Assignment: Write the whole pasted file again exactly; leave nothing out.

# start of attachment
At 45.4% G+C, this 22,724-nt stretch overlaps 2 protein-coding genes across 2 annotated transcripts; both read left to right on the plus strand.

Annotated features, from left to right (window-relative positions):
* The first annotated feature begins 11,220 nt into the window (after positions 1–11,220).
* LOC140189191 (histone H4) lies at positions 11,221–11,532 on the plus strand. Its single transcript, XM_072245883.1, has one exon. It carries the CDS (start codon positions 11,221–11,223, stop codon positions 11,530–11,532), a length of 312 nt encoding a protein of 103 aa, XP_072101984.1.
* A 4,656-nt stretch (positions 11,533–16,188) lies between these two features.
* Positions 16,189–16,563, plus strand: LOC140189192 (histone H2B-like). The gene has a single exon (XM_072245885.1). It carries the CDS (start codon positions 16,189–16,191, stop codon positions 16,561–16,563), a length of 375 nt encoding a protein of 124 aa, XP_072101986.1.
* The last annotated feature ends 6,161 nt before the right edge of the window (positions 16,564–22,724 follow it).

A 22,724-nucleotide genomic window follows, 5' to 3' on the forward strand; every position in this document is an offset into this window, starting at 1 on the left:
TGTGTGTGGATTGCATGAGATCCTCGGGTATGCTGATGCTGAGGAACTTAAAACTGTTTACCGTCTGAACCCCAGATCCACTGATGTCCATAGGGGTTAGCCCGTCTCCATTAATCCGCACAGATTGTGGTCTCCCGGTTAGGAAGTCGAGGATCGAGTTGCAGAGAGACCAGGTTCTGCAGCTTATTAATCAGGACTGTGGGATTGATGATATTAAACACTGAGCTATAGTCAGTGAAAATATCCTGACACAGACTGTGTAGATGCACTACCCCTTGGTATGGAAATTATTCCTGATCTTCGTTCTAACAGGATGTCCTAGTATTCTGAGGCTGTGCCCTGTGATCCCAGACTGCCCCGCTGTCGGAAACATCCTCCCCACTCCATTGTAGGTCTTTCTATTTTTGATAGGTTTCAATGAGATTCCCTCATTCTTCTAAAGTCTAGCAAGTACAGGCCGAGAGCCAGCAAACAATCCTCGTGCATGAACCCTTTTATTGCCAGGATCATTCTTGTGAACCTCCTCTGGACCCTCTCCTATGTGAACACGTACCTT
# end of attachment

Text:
At 45.4% G+C, this 22,724-nt stretch overlaps 2 protein-coding genes across 2 annotated transcripts; both read left to right on the plus strand.

Annotated features, from left to right (window-relative positions):
* The first annotated feature begins 11,220 nt into the window (after positions 1–11,220).
* LOC140189191 (histone H4) lies at positions 11,221–11,532 on the plus strand. Its single transcript, XM_072245883.1, has one exon. It carries the CDS (start codon positions 11,221–11,223, stop codon positions 11,530–11,532), a length of 312 nt encoding a protein of 103 aa, XP_072101984.1.
* A 4,656-nt stretch (positions 11,533–16,188) lies between these two features.
* Positions 16,189–16,563, plus strand: LOC140189192 (histone H2B-like). The gene has a single exon (XM_072245885.1). It carries the CDS (start codon positions 16,189–16,191, stop codon positions 16,561–16,563), a length of 375 nt encoding a protein of 124 aa, XP_072101986.1.
* The last annotated feature ends 6,161 nt before the right edge of the window (positions 16,564–22,724 follow it).

A 22,724-nucleotide genomic window follows, 5' to 3' on the forward strand; every position in this document is an offset into this window, starting at 1 on the left:
TGTGTGTGGATTGCATGAGATCCTCGGGTATGCTGATGCTGAGGAACTTAAAACTGTTTACCGTCTGAACCCCAGATCCACTGATGTCCATAGGGGTTAGCCCGTCTCCATTAATCCGCACAGATTGTGGTCTCCCGGTTAGGAAGTCGAGGATCGAGTTGCAGAGAGACCAGGTTCTGCAGCTTATTAATCAGGACTGTGGGATTGATGATATTAAACACTGAGCTATAGTCAGTGAAAATATCCTGACACAGACTGTGTAGATGCACTACCCCTTGGTATGGAAATTATTCCTGATCTTCGTTCTAACAGGATGTCCTAGTATTCTGAGGCTGTGCCCTGTGATCCCAGACTGCCCCGCTGTCGGAAACATCCTCCCCACTCCATTGTAGGTCTTTCTATTTTTGATAGGTTTCAATGAGATTCCCTCATTCTTCTAAAGTCTAGCAAGTACAGGCCGAGAGCCAGCAAACAATCCTCGTGCATGAACCCTTTTATTGCCAGGATCATTCTTGTGAACCTCCTCTGGACCCTCTCCTATGTGAACACGTACCTT